Some Older Lawrenceville Residents Not Happy With Re-Urbanization
PITTSBURGH (KDKA) — If you go to Espresso A Mano in Lawrenceville you’ll probably have to wait to plop down your laptop and get a cappuccino.
Matt Gebis took a risk four-and-a-half years ago when he opened the business, and now it seems to have paid off.
“When it first opened, I could sit here on the corner for three hours and not see a soul, but it’s not like that anymore,” said Gebis.
Welcome to the new Lawrenceville – home to coffeehouses, hip new restaurants, boutiques, art galleries and constant construction. There’s a new vibrancy in the air, but not everyone’s happy about it.
At the senior center, the ladies say the Lawrenceville they’ve known all of their lives is disappearing.
Some call it gentrification. But maybe it’s more PC to say “re-urbanization,” or people returning to city neighborhoods.
On the upside, stores that sat vacant for decades are being filled with new businesses. On the downside, older residents say they can’t afford to shop or eat in these places.
“We used to have an In & Out down here with a 99 cent breakfast,” said Mary Ellen Purnell, a Lawrenceville resident.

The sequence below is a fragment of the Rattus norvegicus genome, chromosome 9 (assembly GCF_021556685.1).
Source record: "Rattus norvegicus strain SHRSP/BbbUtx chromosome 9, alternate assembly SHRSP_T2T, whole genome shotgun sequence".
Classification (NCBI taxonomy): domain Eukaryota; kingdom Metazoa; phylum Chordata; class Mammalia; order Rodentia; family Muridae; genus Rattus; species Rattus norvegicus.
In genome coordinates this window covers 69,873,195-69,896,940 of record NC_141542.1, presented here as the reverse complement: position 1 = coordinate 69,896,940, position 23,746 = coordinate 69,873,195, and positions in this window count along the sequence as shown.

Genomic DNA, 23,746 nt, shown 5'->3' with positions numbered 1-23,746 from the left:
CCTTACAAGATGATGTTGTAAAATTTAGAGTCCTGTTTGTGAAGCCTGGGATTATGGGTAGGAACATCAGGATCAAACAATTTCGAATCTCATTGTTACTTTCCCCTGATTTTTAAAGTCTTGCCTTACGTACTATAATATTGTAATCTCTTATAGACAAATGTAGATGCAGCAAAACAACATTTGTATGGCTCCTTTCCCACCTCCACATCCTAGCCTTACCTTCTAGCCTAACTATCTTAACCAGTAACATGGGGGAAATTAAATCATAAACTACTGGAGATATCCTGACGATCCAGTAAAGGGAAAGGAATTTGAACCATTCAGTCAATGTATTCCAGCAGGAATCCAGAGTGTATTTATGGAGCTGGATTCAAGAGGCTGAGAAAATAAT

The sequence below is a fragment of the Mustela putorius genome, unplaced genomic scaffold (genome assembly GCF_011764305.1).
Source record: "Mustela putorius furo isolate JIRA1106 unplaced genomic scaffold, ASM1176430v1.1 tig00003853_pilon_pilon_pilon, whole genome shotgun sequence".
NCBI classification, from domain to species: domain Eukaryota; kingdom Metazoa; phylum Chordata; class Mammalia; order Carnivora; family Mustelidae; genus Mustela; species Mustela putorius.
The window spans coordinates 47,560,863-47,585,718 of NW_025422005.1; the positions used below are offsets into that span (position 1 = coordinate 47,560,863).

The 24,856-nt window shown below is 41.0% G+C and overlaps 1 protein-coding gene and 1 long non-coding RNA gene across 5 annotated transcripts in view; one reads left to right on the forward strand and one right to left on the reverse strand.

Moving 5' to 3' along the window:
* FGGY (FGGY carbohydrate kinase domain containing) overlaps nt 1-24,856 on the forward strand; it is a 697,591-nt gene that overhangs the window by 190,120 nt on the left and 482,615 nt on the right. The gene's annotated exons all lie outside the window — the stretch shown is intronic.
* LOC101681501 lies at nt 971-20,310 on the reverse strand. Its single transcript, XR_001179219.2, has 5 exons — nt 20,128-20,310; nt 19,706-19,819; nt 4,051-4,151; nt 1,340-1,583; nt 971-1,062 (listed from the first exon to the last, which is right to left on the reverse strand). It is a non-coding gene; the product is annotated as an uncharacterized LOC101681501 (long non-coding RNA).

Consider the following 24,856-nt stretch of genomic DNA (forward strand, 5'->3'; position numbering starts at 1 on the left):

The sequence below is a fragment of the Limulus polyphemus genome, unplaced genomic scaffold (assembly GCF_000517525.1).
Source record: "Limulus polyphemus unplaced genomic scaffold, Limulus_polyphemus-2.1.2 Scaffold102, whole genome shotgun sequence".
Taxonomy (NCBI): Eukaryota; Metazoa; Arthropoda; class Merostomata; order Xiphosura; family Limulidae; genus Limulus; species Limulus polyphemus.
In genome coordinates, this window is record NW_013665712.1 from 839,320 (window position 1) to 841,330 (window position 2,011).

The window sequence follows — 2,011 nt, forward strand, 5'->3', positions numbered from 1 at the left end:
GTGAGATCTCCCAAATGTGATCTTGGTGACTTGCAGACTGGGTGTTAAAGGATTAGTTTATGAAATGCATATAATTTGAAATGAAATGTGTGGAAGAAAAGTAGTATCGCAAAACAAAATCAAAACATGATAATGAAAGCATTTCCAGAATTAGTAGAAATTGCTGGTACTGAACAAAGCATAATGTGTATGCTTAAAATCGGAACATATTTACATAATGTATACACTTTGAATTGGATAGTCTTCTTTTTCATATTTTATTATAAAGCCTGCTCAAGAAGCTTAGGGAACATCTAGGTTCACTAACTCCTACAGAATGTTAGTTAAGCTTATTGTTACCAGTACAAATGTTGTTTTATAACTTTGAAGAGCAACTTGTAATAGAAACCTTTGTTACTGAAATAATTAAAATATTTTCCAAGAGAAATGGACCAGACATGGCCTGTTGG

KDKA’s Andy Sheehan: “Now, it’s a gourmet bakery.”
Purnell: “Yeah, one cupcake is how much? You know what I mean.”
But the biggest change is the cost of housing.
Over the past decade, the average cost of a house in Lawrenceville has almost tripled from $46,267 in 2000 to $120,054 in 2013. And there are some homes that have sold for as high as $400,000.
On the South Side, the average home price has gone from $68,000 to $140,000; and in Greenfield, home prices have jumped from $58,000 to $106,000.
“People that have lived here all of their lives, they’re being out-priced. They can’t afford to stay here,” said Maureen Crowley, of Lawrenceville.
State Sen. Jim Ferlo thinks those fears are overblown.
“I think there’s room for everybody to have the urban experience in the City of Pittsburgh.”
He says the challenge is to provide low and moderately priced housing for seniors and others who don’t want to leave their old neighborhoods.
It doesn’t need to be a battle between rich and poor or young and old.
“I think the older folks in Lawrenceville have actually welcomed the diversity. These are their grandkids,” he says.
Crowley reluctantly agrees — as long as there’s a balance.
“Let all these high dollar people come in. I’ll take them with their purple hair and ink all over their bodies,” she says. “They’re my neighbors, but the thing is I don’t want it to escalate.”